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Anti-Citizenship Behavior, Employee Deviant Behavior, Organizational Misbehavior, Dysfunctional Organizational Behavior, and Counterproductive Work Behavior: A Review,

Synthesis and Research Suggestions

Mel E. Schnake, D.B.A. Department of Management Valdosta State University Valdosta, GA 31698 (229) 245-3822 mschnake@valdosta.edu

Anti-Citizenship Behavior, Employee Deviant Behavior, Organizational Misbehavior, Dysfunctional Organizational Behavior, and Counterproductive Work Behavior: A Review, Synthesis and Research Suggestions


Several different definitions and categorizations of dysfunctional behavior within organizations have been identified in the literature. Most of these are broad and include widely different types of dysfunctional behavior within a single category. This paper proposes a three-dimensional model of dysfunctional behavior, focusing on the organization and/or its members of targets of these behaviors. A more precise categorization scheme may lead to more accurate measures of these behaviors and serve to focus future research. Important measurement issues are also discussed.

Anti-Citizenship Behavior, Employee Deviant Behavior, Organizational Misbehavior, Dysfunctional Organizational Behavior, and Counterproductive Work Behavior: A Review, Synthesis and Research Suggestions Organizational science scholars have generally focused their theory and research on various categories of positive employee behavior, such as employee motivation and performance, organizational citizenship behavior, pro-social organizational behavior, and spontaneous performance. While various forms of negative employee behavior exist in organizations, they have received less theoretical and empirical attention, although recently this appears to be changing. Of course, some forms of what might be considered negative employee behavior have been studied in detail. These would include such behaviors as absenteeism, tardiness, turnover, unethical behavior and theft. The types of negative behavior which have not received much research attention include those which are often more subtle such as sabotage, vandalism, wasting organizational resources, passive aggression, and the like. Murphy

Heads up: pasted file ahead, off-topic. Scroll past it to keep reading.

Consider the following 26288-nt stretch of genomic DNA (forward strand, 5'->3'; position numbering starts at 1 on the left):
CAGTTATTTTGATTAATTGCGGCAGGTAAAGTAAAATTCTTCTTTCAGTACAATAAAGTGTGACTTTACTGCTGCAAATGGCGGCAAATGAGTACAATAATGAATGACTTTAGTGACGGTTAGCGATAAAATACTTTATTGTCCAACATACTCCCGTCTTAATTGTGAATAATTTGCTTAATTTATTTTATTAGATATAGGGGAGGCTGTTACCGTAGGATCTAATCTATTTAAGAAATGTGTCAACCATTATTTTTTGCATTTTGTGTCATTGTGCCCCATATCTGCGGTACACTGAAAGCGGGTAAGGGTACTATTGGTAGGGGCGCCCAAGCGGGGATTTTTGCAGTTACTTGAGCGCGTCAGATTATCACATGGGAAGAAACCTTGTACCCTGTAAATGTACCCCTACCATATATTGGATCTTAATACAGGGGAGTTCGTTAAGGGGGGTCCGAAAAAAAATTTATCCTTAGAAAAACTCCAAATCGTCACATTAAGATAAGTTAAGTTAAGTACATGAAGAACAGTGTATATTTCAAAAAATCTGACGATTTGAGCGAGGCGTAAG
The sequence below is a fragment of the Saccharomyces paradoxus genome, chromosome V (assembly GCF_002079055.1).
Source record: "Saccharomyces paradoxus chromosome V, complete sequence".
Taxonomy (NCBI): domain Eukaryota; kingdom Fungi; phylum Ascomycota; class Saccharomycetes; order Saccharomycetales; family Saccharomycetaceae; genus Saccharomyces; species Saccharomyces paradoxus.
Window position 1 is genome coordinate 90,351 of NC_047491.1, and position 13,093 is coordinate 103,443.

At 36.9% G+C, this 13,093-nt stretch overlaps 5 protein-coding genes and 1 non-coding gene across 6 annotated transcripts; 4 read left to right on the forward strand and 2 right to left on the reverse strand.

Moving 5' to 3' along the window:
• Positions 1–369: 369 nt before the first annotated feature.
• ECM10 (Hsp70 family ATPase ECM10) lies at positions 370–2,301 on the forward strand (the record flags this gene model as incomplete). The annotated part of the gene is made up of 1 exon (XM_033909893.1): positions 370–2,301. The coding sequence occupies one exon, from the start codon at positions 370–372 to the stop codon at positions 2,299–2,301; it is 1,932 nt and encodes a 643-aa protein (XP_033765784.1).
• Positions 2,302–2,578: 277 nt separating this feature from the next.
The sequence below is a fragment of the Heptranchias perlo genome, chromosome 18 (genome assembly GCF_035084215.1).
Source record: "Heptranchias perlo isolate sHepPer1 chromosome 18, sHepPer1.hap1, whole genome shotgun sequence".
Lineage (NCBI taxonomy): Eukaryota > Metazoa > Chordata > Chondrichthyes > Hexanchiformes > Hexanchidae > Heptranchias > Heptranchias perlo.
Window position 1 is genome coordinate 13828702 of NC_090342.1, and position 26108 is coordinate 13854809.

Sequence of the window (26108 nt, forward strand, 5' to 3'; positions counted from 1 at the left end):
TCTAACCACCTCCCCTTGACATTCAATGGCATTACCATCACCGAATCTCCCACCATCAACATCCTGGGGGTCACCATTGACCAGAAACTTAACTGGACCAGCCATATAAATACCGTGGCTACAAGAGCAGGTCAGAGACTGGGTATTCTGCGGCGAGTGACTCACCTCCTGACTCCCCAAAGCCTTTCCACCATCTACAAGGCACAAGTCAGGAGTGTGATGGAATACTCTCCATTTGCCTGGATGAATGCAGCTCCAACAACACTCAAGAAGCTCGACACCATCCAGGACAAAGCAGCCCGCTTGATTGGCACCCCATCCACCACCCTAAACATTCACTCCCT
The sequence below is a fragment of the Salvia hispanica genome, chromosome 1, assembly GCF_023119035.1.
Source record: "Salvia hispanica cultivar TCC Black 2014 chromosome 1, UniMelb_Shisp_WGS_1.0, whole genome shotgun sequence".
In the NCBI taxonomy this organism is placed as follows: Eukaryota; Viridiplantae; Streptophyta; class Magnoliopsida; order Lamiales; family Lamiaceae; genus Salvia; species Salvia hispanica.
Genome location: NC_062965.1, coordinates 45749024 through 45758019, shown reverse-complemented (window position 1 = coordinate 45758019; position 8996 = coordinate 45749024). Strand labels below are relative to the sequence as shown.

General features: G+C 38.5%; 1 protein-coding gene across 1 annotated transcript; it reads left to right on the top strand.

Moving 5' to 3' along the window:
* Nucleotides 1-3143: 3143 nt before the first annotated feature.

(1993) estimates that such negative employee behaviors cost U.S. businesses between $6 and $200 billion annually. Harper (1990) found that between 33 and 75 percent of all employees have engaged in some form of negative organizational behavior, including theft, sabotage, and vandalism. Clearly, whatever the term chosen for these behaviors, negative employee behaviors are not uncommon and may take a variety of forms. A single classification scheme which covers them all may prove to be unwieldy. Further, a single model may not be appropriate for all forms of negative employee behavior because of different sets of antecedents and outcomes. However, some form of synthesis at this stage in the research seems appropriate. The purpose of this paper is to review the existing theory and empirical evidence on the various types of negative employee behaviors which have been identified to date,

synthesize these ideas to provide a coherent framework to guide future research, consider methodological issues inherent in studying these types of behaviors, and provide suggestions for future research in this area. Types of Negative Employee Behaviors Robinson and Bennett (2001, p. 556) define employee deviance as voluntary behavior that violates significant organizational norms and in so doing threatens the wellbeing of an organization, its members, or both. They distinguish between employee deviance and unethical behavior in that deviance focuses on behaviors which violate organizational norms, while unethical behavior focuses on behaviors which violate societal values and laws. However, they note that a behavior could be both deviant and unethical. Robinson and Bennett (2001) developed a two-dimensional typology (minor vs. serious and interpersonal vs. organizational) of deviant workplace behaviors. Thus, workplace deviance falls into one of four categories: production deviance (minor organizational deviance including leaving early, taking excessive breaks, wasting resources, intentionally working slowly), property deviance (serious organizational deviance including sabotaging equipment, lying about hours worked, stealing from organization), political deviance (minor interpersonal deviance including gossiping about co-workers, blaming co-workers), and personal aggression (serious interpersonal deviance including verbal abuse, endangering co-workers). However, this scheme appears to ignore deviant or dysfunctional behaviors directed at organizational outsiders, such as customers. Yet, the list of specific behaviors which Robinson and Bennett (2001) used to develop their taxonomy clearly includes such behaviors (e.g., an employee verbally abusing customers, an employee physically abusing a customer, an employee stealing a customers possessions). Giacalone and Greenberg (1997) define antisocial behavior as behavior that causes harm or is intended to cause harm to an organization, its employees, or its